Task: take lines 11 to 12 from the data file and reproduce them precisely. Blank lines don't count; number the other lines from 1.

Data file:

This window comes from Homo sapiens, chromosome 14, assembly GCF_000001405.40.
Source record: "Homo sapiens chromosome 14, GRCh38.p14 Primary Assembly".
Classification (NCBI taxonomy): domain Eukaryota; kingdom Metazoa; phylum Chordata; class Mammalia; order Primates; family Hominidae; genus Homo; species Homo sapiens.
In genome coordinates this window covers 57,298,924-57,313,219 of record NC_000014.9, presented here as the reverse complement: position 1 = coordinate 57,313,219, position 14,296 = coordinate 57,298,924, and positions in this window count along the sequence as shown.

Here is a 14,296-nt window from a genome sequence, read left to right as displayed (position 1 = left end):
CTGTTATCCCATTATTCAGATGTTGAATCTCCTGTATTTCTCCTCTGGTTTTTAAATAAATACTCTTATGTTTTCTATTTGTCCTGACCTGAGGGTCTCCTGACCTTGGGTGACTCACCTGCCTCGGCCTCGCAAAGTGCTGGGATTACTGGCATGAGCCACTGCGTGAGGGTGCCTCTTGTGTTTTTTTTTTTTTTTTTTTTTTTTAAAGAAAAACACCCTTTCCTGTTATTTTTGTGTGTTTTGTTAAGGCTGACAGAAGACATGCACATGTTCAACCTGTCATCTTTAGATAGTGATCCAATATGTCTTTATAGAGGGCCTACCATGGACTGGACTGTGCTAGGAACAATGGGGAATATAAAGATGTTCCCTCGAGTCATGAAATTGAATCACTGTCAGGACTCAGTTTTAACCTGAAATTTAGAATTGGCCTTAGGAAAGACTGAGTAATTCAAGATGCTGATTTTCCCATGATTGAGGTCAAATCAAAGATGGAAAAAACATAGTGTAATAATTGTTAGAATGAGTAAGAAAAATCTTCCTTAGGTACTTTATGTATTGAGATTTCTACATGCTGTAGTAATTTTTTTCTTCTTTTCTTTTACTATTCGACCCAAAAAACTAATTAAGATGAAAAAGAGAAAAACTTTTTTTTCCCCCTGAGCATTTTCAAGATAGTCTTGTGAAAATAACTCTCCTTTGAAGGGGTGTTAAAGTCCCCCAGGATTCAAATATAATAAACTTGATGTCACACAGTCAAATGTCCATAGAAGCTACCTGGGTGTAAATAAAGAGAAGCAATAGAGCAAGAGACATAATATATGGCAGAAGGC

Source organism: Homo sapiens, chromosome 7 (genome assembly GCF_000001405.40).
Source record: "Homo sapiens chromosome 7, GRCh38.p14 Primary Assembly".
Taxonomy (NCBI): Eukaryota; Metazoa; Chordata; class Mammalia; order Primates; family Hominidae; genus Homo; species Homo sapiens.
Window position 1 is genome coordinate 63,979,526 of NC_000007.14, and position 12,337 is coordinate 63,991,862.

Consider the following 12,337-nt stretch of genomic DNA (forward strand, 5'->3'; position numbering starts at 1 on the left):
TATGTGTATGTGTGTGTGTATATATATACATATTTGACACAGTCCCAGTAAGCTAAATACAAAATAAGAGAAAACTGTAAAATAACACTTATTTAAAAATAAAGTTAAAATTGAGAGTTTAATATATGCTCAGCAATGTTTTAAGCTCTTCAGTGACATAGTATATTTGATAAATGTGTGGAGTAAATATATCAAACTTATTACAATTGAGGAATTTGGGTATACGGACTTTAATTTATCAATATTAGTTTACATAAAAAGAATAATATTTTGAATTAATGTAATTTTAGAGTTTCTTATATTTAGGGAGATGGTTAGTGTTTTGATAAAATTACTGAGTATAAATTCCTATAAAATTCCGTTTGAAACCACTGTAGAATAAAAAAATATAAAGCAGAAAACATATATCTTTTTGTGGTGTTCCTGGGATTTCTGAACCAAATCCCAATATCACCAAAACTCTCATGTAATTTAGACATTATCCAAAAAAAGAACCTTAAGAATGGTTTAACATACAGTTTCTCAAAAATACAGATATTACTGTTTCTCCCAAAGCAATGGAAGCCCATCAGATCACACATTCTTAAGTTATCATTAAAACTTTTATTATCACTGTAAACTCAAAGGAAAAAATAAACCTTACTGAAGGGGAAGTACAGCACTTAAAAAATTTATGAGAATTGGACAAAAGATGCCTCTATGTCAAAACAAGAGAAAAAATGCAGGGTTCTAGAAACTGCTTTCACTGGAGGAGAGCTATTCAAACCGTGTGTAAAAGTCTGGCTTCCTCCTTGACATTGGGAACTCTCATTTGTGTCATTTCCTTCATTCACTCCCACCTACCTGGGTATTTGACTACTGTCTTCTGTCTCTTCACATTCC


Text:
Consider the following 12,337-nt stretch of genomic DNA (forward strand, 5'->3'; position numbering starts at 1 on the left):
TATGTGTATGTGTGTGTGTATATATATACATATTTGACACAGTCCCAGTAAGCTAAATACAAAATAAGAGAAAACTGTAAAATAACACTTATTTAAAAATAAAGTTAAAATTGAGAGTTTAATATATGCTCAGCAATGTTTTAAGCTCTTCAGTGACATAGTATATTTGATAAATGTGTGGAGTAAATATATCAAACTTATTACAATTGAGGAATTTGGGTATACGGACTTTAATTTATCAATATTAGTTTACATAAAAAGAATAATATTTTGAATTAATGTAATTTTAGAGTTTCTTATATTTAGGGAGATGGTTAGTGTTTTGATAAAATTACTGAGTATAAATTCCTATAAAATTCCGTTTGAAACCACTGTAGAATAAAAAAATATAAAGCAGAAAACATATATCTTTTTGTGGTGTTCCTGGGATTTCTGAACCAAATCCCAATATCACCAAAACTCTCATGTAATTTAGACATTATCCAAAAAAAGAACCTTAAGAATGGTTTAACATACAGTTTCTCAAAAATACAGATATTACTGTTTCTCCCAAAGCAATGGAAGCCCATCAGATCACACATTCTTAAGTTATCATTAAAACTTTTATTATCACTGTAAACTCAAAGGAAAAAATAAACCTTACTGAAGGGGAAGTACAGCACTTAAAAAATTTATGAGAATTGGACAAAAGATGCCTCTATGTCAAAACAAGAGAAAAAATGCAGGGTTCTAGAAACTGCTTTCACTGGAGGAGAGCTATTCAAACCGTGTGTAAAAGTCTGGCTTCCTCCTTGACATTGGGAACTCTCATTTGTGTCATTTCCTTCATTCACTCCCACCTACCTGGGTATTTGACTACTGTCTTCTGTCTCTTCACATTCC